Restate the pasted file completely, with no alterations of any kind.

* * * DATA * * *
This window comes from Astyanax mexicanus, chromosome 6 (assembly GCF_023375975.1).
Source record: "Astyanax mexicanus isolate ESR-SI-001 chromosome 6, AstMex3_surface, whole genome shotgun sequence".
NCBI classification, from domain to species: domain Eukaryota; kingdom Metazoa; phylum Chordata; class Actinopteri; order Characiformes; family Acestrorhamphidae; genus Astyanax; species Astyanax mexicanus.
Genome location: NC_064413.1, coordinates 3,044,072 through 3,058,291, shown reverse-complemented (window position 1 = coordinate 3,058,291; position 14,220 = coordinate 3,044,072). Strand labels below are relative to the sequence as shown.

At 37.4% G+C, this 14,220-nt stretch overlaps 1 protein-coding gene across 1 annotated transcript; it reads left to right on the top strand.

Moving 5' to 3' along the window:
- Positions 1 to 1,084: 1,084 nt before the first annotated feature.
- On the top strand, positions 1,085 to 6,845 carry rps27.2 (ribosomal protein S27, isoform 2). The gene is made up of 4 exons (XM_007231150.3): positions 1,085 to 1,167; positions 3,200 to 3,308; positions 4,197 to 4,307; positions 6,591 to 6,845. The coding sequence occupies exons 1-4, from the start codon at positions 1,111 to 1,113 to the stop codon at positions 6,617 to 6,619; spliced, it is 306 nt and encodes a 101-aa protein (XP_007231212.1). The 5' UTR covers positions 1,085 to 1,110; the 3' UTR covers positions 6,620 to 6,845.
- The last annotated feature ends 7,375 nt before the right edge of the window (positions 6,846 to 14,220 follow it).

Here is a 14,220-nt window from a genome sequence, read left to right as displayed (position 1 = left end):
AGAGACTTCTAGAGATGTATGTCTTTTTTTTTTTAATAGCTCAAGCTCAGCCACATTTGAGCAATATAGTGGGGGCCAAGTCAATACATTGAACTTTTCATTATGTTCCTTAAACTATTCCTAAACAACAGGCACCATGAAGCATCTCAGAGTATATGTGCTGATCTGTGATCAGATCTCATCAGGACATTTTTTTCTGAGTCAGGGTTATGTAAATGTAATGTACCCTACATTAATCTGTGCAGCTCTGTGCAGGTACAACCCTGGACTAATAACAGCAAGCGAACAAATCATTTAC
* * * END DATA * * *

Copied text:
This window comes from Astyanax mexicanus, chromosome 6 (assembly GCF_023375975.1).
Source record: "Astyanax mexicanus isolate ESR-SI-001 chromosome 6, AstMex3_surface, whole genome shotgun sequence".
NCBI classification, from domain to species: domain Eukaryota; kingdom Metazoa; phylum Chordata; class Actinopteri; order Characiformes; family Acestrorhamphidae; genus Astyanax; species Astyanax mexicanus.
Genome location: NC_064413.1, coordinates 3,044,072 through 3,058,291, shown reverse-complemented (window position 1 = coordinate 3,058,291; position 14,220 = coordinate 3,044,072). Strand labels below are relative to the sequence as shown.

At 37.4% G+C, this 14,220-nt stretch overlaps 1 protein-coding gene across 1 annotated transcript; it reads left to right on the top strand.

Moving 5' to 3' along the window:
- Positions 1 to 1,084: 1,084 nt before the first annotated feature.
- On the top strand, positions 1,085 to 6,845 carry rps27.2 (ribosomal protein S27, isoform 2). The gene is made up of 4 exons (XM_007231150.3): positions 1,085 to 1,167; positions 3,200 to 3,308; positions 4,197 to 4,307; positions 6,591 to 6,845. The coding sequence occupies exons 1-4, from the start codon at positions 1,111 to 1,113 to the stop codon at positions 6,617 to 6,619; spliced, it is 306 nt and encodes a 101-aa protein (XP_007231212.1). The 5' UTR covers positions 1,085 to 1,110; the 3' UTR covers positions 6,620 to 6,845.
- The last annotated feature ends 7,375 nt before the right edge of the window (positions 6,846 to 14,220 follow it).

Here is a 14,220-nt window from a genome sequence, read left to right as displayed (position 1 = left end):
AGAGACTTCTAGAGATGTATGTCTTTTTTTTTTTAATAGCTCAAGCTCAGCCACATTTGAGCAATATAGTGGGGGCCAAGTCAATACATTGAACTTTTCATTATGTTCCTTAAACTATTCCTAAACAACAGGCACCATGAAGCATCTCAGAGTATATGTGCTGATCTGTGATCAGATCTCATCAGGACATTTTTTTCTGAGTCAGGGTTATGTAAATGTAATGTACCCTACATTAATCTGTGCAGCTCTGTGCAGGTACAACCCTGGACTAATAACAGCAAGCGAACAAATCATTTAC